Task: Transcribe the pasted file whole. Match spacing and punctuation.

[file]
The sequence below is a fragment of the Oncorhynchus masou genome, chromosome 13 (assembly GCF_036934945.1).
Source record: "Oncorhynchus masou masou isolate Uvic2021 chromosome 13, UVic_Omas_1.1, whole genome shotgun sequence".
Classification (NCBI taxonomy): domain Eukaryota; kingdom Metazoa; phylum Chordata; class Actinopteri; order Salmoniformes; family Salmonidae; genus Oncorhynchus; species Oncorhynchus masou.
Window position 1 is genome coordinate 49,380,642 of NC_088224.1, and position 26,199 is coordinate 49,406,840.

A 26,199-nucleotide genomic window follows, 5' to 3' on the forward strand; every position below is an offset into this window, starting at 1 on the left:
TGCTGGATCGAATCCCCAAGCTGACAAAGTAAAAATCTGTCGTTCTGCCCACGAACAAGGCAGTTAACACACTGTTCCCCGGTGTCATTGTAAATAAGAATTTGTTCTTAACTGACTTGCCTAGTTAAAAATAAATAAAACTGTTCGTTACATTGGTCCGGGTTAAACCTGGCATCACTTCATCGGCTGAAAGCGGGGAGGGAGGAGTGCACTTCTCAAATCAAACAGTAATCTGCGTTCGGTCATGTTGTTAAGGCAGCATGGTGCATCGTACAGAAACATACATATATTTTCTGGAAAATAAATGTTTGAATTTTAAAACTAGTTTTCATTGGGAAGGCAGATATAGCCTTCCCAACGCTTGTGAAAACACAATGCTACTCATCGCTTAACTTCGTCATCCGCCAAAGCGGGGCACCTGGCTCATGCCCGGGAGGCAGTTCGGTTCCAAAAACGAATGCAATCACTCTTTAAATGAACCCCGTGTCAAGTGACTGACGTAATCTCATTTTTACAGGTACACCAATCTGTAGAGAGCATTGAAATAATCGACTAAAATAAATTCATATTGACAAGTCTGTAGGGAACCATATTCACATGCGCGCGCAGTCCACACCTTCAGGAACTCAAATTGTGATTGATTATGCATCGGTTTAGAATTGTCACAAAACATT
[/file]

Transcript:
The sequence below is a fragment of the Oncorhynchus masou genome, chromosome 13 (assembly GCF_036934945.1).
Source record: "Oncorhynchus masou masou isolate Uvic2021 chromosome 13, UVic_Omas_1.1, whole genome shotgun sequence".
Classification (NCBI taxonomy): domain Eukaryota; kingdom Metazoa; phylum Chordata; class Actinopteri; order Salmoniformes; family Salmonidae; genus Oncorhynchus; species Oncorhynchus masou.
Window position 1 is genome coordinate 49,380,642 of NC_088224.1, and position 26,199 is coordinate 49,406,840.

A 26,199-nucleotide genomic window follows, 5' to 3' on the forward strand; every position below is an offset into this window, starting at 1 on the left:
TGCTGGATCGAATCCCCAAGCTGACAAAGTAAAAATCTGTCGTTCTGCCCACGAACAAGGCAGTTAACACACTGTTCCCCGGTGTCATTGTAAATAAGAATTTGTTCTTAACTGACTTGCCTAGTTAAAAATAAATAAAACTGTTCGTTACATTGGTCCGGGTTAAACCTGGCATCACTTCATCGGCTGAAAGCGGGGAGGGAGGAGTGCACTTCTCAAATCAAACAGTAATCTGCGTTCGGTCATGTTGTTAAGGCAGCATGGTGCATCGTACAGAAACATACATATATTTTCTGGAAAATAAATGTTTGAATTTTAAAACTAGTTTTCATTGGGAAGGCAGATATAGCCTTCCCAACGCTTGTGAAAACACAATGCTACTCATCGCTTAACTTCGTCATCCGCCAAAGCGGGGCACCTGGCTCATGCCCGGGAGGCAGTTCGGTTCCAAAAACGAATGCAATCACTCTTTAAATGAACCCCGTGTCAAGTGACTGACGTAATCTCATTTTTACAGGTACACCAATCTGTAGAGAGCATTGAAATAATCGACTAAAATAAATTCATATTGACAAGTCTGTAGGGAACCATATTCACATGCGCGCGCAGTCCACACCTTCAGGAACTCAAATTGTGATTGATTATGCATCGGTTTAGAATTGTCACAAAACATT